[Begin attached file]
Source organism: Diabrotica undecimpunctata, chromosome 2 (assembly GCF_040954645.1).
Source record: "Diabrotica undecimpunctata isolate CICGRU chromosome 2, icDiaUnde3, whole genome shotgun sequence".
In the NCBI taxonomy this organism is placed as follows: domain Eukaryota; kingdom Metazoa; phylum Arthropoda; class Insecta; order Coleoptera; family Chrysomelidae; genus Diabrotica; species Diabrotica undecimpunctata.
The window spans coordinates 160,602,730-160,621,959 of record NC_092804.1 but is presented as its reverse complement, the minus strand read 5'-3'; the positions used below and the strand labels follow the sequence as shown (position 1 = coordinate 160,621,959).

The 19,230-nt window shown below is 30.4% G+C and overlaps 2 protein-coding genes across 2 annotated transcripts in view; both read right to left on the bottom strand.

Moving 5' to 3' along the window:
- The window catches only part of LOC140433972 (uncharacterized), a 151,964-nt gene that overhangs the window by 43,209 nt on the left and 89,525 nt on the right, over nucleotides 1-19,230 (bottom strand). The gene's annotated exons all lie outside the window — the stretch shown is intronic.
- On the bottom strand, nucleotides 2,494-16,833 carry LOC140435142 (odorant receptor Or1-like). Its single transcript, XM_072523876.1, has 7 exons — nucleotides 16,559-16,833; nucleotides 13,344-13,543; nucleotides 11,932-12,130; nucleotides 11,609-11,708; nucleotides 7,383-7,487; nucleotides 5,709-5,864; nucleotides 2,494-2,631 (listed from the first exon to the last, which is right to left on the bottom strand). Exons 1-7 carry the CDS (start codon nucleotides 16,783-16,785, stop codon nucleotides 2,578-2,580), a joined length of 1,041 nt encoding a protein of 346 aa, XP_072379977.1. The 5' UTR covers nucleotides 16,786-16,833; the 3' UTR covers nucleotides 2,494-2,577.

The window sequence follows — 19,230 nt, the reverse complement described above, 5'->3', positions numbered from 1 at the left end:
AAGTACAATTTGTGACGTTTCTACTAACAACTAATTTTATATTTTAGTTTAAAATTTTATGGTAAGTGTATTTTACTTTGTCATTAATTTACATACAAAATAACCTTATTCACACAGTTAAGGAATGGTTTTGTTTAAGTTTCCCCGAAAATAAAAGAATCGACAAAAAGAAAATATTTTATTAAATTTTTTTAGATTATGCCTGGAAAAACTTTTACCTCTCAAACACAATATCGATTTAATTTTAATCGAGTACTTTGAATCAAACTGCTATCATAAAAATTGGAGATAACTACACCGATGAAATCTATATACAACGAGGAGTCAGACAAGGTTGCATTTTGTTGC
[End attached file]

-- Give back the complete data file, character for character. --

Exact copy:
Source organism: Diabrotica undecimpunctata, chromosome 2 (assembly GCF_040954645.1).
Source record: "Diabrotica undecimpunctata isolate CICGRU chromosome 2, icDiaUnde3, whole genome shotgun sequence".
In the NCBI taxonomy this organism is placed as follows: domain Eukaryota; kingdom Metazoa; phylum Arthropoda; class Insecta; order Coleoptera; family Chrysomelidae; genus Diabrotica; species Diabrotica undecimpunctata.
The window spans coordinates 160,602,730-160,621,959 of record NC_092804.1 but is presented as its reverse complement, the minus strand read 5'-3'; the positions used below and the strand labels follow the sequence as shown (position 1 = coordinate 160,621,959).

The 19,230-nt window shown below is 30.4% G+C and overlaps 2 protein-coding genes across 2 annotated transcripts in view; both read right to left on the bottom strand.

Moving 5' to 3' along the window:
- The window catches only part of LOC140433972 (uncharacterized), a 151,964-nt gene that overhangs the window by 43,209 nt on the left and 89,525 nt on the right, over nucleotides 1-19,230 (bottom strand). The gene's annotated exons all lie outside the window — the stretch shown is intronic.
- On the bottom strand, nucleotides 2,494-16,833 carry LOC140435142 (odorant receptor Or1-like). Its single transcript, XM_072523876.1, has 7 exons — nucleotides 16,559-16,833; nucleotides 13,344-13,543; nucleotides 11,932-12,130; nucleotides 11,609-11,708; nucleotides 7,383-7,487; nucleotides 5,709-5,864; nucleotides 2,494-2,631 (listed from the first exon to the last, which is right to left on the bottom strand). Exons 1-7 carry the CDS (start codon nucleotides 16,783-16,785, stop codon nucleotides 2,578-2,580), a joined length of 1,041 nt encoding a protein of 346 aa, XP_072379977.1. The 5' UTR covers nucleotides 16,786-16,833; the 3' UTR covers nucleotides 2,494-2,577.

The window sequence follows — 19,230 nt, the reverse complement described above, 5'->3', positions numbered from 1 at the left end:
AAGTACAATTTGTGACGTTTCTACTAACAACTAATTTTATATTTTAGTTTAAAATTTTATGGTAAGTGTATTTTACTTTGTCATTAATTTACATACAAAATAACCTTATTCACACAGTTAAGGAATGGTTTTGTTTAAGTTTCCCCGAAAATAAAAGAATCGACAAAAAGAAAATATTTTATTAAATTTTTTTAGATTATGCCTGGAAAAACTTTTACCTCTCAAACACAATATCGATTTAATTTTAATCGAGTACTTTGAATCAAACTGCTATCATAAAAATTGGAGATAACTACACCGATGAAATCTATATACAACGAGGAGTCAGACAAGGTTGCATTTTGTTGC